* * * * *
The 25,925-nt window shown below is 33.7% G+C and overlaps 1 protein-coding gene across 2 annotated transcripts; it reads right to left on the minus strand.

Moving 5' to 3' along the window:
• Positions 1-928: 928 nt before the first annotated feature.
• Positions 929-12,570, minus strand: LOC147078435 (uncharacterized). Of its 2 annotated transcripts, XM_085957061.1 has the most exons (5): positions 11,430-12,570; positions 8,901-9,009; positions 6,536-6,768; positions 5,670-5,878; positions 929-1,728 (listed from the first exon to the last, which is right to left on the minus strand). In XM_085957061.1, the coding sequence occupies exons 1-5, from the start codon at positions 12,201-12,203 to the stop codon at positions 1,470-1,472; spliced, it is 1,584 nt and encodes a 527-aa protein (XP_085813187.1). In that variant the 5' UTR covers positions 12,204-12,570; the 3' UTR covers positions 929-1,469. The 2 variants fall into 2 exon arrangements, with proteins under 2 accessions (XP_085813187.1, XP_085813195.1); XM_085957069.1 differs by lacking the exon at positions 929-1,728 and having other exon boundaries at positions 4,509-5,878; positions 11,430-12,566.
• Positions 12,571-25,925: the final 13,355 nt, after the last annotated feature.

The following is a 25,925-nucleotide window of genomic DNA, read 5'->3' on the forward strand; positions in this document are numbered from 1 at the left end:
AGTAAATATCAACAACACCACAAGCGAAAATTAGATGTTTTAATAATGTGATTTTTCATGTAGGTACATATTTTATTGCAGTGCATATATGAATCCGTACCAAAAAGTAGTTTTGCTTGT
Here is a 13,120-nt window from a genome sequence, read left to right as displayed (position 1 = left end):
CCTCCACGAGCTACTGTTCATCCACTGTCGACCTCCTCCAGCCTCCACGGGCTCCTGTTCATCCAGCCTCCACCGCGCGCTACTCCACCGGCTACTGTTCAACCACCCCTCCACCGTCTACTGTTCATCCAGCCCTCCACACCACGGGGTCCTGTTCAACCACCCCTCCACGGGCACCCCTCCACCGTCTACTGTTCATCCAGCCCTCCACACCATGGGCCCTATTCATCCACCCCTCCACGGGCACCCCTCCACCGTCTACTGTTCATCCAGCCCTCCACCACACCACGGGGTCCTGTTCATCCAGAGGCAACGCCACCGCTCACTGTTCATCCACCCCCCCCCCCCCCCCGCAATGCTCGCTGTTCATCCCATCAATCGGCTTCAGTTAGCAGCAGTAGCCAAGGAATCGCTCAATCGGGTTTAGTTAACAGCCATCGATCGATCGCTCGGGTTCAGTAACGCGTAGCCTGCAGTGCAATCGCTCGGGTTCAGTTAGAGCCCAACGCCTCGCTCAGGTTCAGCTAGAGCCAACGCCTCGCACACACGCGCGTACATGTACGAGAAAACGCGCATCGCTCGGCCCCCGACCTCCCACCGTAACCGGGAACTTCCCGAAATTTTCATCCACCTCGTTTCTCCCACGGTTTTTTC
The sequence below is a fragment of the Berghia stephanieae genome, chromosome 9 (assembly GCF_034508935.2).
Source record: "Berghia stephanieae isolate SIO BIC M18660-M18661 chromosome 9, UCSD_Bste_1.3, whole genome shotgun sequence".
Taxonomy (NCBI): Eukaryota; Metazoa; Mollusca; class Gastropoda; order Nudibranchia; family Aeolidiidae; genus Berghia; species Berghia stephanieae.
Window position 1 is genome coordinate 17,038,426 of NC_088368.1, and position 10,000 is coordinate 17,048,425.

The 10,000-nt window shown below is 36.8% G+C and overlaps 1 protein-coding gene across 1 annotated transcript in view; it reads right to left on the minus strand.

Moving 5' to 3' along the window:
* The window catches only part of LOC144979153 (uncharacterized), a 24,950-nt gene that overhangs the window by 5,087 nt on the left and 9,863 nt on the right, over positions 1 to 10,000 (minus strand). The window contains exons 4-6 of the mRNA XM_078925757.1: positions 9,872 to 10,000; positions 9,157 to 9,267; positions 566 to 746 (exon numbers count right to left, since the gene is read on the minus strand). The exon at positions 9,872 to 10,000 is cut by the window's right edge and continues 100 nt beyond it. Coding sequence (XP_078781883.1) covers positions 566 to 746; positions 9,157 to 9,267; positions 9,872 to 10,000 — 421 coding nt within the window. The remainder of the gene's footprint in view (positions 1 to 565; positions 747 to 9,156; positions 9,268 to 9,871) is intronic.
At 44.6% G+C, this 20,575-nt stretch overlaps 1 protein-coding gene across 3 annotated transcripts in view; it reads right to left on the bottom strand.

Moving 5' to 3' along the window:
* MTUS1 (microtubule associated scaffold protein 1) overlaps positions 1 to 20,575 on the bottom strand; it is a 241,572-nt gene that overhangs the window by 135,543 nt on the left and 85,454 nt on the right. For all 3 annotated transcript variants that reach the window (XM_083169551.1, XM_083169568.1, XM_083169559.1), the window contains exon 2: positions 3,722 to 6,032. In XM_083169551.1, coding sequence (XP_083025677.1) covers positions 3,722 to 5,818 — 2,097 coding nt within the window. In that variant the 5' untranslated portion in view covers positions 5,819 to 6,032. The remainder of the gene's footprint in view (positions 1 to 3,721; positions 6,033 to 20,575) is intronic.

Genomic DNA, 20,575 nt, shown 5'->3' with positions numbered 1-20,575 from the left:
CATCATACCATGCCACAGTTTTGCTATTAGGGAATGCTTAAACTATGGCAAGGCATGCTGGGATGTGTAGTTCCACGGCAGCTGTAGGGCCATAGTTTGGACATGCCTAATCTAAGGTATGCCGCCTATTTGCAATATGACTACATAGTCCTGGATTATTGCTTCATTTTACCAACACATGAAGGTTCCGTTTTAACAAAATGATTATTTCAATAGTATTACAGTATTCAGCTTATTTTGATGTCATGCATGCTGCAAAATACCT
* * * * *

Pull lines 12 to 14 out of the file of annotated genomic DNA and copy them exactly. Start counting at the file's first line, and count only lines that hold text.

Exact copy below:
Taxonomy (NCBI): Eukaryota; Metazoa; Mollusca; class Gastropoda; order Nudibranchia; family Aeolidiidae; genus Berghia; species Berghia stephanieae.
Window position 1 is genome coordinate 17,038,426 of NC_088368.1, and position 10,000 is coordinate 17,048,425.

The 10,000-nt window shown below is 36.8% G+C and overlaps 1 protein-coding gene across 1 annotated transcript in view; it reads right to left on the minus strand.